Infection and immunity
Infection and immunity

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Infection and immunity

4.1  Natural barriers against pathogens

The physical and chemical barriers that prevent pathogens from getting into our body tissues in the first place are often overlooked. As Figure 1 shows, the most comprehensive barrier is the waterproof layer of skin that covers the body’s surface. Human skin keeps most pathogens out as long as it remains intact. The speed with which a cut or graze can become infected is a reminder of the protection we normally get from our skin.

Described image
Figure 1  Physical and chemical barriers against infection.

Vector-borne infections (e.g. malaria) are transmitted by biting invertebrates (e.g. mosquitoes) penetrating the skin when taking a blood meal. Humans are also vulnerable to invasion by pathogens in the air, food, water and soil, or during physical contact with infected people, some animals (e.g. pigs, dogs, poultry) or their faeces. As Figure 1 illustrates, the inner surface of the respiratory system (nose, throat, airways and lungs), stomach, intestines, bladder and reproductive tract are lined with membranes that secrete jelly-like mucus, presenting a barrier against pathogens entering our tissues via these routes. Microscopic hairs called cilia [sill-ee-ah] line the respiratory system and ‘beat’ in unison to shunt mucus containing trapped pathogens towards the nose and mouth, where they can be expelled by coughing and sneezing, or swallowed into the stomach where acid destroys them.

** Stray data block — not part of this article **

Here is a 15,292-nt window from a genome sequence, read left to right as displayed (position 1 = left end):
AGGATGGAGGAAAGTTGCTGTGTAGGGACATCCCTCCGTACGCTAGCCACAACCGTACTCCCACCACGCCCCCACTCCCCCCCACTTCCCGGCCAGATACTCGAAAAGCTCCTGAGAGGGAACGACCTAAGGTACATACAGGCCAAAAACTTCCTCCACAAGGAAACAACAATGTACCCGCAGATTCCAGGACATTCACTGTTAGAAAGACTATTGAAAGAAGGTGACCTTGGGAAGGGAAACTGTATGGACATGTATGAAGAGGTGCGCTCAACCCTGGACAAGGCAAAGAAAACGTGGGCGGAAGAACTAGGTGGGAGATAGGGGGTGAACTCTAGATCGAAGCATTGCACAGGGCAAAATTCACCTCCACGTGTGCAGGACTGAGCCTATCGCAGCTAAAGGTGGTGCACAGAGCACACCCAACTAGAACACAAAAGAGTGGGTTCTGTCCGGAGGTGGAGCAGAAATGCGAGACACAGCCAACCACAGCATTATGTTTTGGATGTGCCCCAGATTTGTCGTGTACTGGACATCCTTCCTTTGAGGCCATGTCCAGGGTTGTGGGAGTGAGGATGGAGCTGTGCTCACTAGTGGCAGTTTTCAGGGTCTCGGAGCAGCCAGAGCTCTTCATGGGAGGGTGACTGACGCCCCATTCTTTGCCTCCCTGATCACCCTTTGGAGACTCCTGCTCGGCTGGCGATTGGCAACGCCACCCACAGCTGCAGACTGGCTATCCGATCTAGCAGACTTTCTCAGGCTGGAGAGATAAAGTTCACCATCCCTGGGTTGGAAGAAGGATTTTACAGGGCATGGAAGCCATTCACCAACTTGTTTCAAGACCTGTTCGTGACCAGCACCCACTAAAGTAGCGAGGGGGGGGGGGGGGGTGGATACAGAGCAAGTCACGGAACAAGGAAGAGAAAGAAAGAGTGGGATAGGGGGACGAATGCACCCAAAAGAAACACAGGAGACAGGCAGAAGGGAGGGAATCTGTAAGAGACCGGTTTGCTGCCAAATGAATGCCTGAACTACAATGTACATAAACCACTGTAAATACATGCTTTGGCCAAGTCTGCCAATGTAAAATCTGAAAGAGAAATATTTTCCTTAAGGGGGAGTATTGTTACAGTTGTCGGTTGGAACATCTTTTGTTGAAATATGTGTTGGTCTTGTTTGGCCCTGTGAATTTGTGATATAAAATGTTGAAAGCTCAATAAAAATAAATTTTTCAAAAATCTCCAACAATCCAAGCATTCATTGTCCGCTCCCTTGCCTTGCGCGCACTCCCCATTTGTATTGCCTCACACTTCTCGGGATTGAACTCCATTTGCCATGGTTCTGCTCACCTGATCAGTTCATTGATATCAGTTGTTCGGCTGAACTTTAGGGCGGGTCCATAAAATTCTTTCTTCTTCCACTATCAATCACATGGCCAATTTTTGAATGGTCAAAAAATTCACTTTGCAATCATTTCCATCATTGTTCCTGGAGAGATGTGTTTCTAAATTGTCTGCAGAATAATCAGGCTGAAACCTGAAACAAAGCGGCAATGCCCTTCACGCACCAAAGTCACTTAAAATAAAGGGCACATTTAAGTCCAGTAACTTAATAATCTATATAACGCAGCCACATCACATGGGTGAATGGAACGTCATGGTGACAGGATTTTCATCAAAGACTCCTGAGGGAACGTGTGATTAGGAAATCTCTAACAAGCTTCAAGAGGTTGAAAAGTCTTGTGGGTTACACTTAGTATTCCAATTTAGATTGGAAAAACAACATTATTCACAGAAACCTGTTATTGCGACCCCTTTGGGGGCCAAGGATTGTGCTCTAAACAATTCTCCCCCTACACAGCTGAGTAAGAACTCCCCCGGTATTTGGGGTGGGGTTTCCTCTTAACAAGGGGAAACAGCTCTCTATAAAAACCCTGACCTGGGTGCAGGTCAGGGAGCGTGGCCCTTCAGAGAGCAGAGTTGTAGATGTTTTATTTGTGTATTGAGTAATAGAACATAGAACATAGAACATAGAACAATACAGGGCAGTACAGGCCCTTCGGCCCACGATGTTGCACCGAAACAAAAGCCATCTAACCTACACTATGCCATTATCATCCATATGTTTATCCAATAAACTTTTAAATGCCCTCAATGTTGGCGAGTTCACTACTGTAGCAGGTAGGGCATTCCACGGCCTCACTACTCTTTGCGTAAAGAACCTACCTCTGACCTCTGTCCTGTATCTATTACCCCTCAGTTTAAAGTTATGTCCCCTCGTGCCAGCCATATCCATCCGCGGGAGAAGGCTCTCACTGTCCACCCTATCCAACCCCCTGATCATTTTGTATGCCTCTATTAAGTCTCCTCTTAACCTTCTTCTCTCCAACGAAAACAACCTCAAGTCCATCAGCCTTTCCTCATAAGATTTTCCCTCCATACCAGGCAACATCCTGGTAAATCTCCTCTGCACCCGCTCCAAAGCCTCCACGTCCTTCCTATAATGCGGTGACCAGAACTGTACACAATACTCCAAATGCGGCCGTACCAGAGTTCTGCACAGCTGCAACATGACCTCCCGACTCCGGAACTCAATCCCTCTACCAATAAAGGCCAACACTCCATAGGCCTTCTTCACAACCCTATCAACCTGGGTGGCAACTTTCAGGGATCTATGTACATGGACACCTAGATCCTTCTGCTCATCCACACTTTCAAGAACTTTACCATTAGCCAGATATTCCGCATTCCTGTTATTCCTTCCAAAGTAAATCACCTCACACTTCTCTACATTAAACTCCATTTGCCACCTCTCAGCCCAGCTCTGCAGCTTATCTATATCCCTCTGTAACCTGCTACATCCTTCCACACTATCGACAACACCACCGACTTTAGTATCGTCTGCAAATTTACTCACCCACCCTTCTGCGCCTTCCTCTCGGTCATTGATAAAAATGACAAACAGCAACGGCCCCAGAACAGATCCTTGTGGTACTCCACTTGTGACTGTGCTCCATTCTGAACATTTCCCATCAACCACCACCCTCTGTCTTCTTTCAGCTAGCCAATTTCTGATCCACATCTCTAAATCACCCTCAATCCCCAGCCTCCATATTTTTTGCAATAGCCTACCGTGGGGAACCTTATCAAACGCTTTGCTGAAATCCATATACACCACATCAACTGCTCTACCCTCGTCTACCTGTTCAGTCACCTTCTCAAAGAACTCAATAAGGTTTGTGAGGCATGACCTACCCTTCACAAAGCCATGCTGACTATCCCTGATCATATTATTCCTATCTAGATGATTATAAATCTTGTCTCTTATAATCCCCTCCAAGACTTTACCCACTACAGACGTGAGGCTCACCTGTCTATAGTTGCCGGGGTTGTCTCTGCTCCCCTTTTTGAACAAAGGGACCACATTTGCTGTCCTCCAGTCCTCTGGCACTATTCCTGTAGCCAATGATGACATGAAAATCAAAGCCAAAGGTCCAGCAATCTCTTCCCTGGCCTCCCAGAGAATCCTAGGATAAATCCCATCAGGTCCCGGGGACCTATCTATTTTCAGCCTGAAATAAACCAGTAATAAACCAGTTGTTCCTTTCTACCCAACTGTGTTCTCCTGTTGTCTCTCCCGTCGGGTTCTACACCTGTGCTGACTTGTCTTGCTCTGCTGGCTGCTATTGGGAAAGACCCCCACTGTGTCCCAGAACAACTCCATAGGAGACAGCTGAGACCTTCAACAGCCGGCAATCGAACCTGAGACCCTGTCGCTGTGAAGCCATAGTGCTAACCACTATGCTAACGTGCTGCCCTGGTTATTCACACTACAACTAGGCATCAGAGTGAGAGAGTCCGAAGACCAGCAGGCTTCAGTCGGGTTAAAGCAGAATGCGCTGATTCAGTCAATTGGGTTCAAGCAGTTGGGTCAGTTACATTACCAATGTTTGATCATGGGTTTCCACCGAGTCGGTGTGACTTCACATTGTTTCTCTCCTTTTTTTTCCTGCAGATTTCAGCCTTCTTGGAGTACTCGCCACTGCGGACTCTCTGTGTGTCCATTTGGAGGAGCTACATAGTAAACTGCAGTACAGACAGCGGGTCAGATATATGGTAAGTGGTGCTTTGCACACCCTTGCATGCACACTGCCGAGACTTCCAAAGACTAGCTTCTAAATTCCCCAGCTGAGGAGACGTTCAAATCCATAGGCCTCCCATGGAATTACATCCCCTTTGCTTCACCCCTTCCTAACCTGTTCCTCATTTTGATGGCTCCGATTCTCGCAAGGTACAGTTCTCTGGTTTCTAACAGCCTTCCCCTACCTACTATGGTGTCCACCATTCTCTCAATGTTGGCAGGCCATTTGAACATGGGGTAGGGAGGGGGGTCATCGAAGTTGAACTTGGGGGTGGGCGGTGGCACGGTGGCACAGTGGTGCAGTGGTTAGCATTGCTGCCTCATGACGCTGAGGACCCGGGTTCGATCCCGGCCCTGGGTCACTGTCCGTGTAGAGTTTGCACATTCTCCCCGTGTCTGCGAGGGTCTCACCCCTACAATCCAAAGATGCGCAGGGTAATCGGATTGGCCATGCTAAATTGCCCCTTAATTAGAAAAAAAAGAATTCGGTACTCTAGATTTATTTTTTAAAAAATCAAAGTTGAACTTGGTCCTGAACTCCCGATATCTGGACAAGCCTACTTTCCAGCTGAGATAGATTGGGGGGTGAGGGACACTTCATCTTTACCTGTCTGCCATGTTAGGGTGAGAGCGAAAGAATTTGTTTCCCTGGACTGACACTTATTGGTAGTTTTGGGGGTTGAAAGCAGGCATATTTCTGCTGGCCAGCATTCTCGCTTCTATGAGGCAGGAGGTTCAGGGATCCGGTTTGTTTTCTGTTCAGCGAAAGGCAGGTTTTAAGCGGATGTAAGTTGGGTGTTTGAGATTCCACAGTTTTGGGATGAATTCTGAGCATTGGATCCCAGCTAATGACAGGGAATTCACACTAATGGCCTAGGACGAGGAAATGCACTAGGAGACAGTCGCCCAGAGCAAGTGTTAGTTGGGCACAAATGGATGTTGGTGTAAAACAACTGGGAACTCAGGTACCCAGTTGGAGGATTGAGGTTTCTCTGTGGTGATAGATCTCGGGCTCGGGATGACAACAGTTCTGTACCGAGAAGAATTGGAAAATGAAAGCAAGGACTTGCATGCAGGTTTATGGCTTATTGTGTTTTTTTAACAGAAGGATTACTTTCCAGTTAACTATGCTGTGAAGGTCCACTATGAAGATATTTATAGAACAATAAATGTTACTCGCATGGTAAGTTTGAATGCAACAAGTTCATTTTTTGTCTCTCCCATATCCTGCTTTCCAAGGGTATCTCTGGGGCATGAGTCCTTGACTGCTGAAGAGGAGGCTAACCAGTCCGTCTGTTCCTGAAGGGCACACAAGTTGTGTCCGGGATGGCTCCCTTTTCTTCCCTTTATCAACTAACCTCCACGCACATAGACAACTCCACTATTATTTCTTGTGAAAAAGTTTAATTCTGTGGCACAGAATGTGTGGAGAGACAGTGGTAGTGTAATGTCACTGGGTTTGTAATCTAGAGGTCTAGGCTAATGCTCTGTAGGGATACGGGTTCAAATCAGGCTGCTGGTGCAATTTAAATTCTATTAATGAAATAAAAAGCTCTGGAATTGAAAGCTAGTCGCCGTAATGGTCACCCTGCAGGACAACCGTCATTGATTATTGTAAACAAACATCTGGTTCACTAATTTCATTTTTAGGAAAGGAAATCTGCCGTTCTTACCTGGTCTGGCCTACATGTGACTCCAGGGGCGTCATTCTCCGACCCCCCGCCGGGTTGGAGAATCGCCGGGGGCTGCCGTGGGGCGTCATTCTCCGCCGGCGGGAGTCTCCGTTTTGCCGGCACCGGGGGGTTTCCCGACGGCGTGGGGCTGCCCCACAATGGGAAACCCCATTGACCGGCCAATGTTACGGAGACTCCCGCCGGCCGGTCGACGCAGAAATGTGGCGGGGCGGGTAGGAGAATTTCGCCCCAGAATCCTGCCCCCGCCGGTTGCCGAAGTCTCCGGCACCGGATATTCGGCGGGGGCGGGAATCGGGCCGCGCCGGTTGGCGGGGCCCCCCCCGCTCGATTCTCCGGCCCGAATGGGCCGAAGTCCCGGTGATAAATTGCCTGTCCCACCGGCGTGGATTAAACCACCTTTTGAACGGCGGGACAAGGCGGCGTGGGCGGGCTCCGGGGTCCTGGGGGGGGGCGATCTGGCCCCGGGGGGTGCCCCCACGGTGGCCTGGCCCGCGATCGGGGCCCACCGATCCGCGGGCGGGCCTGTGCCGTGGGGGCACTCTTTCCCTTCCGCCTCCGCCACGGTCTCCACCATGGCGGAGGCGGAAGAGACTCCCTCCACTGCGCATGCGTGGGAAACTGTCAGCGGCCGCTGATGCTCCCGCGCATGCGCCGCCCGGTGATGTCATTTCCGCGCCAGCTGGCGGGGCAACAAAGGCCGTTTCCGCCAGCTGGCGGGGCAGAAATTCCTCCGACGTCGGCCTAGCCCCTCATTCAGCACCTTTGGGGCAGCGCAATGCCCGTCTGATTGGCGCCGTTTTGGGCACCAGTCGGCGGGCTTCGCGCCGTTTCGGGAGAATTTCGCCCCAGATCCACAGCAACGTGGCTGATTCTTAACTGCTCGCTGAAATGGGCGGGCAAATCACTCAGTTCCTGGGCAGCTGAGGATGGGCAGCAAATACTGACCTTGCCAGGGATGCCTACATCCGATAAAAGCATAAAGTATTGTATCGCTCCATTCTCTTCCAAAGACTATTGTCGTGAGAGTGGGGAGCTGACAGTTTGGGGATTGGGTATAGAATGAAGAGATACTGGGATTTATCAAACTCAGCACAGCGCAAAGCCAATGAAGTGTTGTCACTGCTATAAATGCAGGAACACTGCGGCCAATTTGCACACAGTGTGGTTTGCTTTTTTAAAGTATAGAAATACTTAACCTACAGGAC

Figure 1 refers to competition from commensal bacteria (sometimes referred to as ‘friendly bacteria’) in the gut and reproductive system. Commensal bacteria are non-pathogenic inhabitants of the gut and the reproductive system. They occupy space that could otherwise be colonised by pathogenic species, and they use nutrients for their own growth, thereby reducing the resources available for pathogens to multiply and cause disease.

Chemical barriers against infection include enzymes in tears, saliva and mucus that break down the surface of bacteria. The acid in sweat and in the stomach kills cellular pathogens and there are anti-bacterial proteins in semen (the fluid that contains male sperm).

The more complex mechanisms of the immune system are only needed if pathogens breach these physical and chemical barriers.


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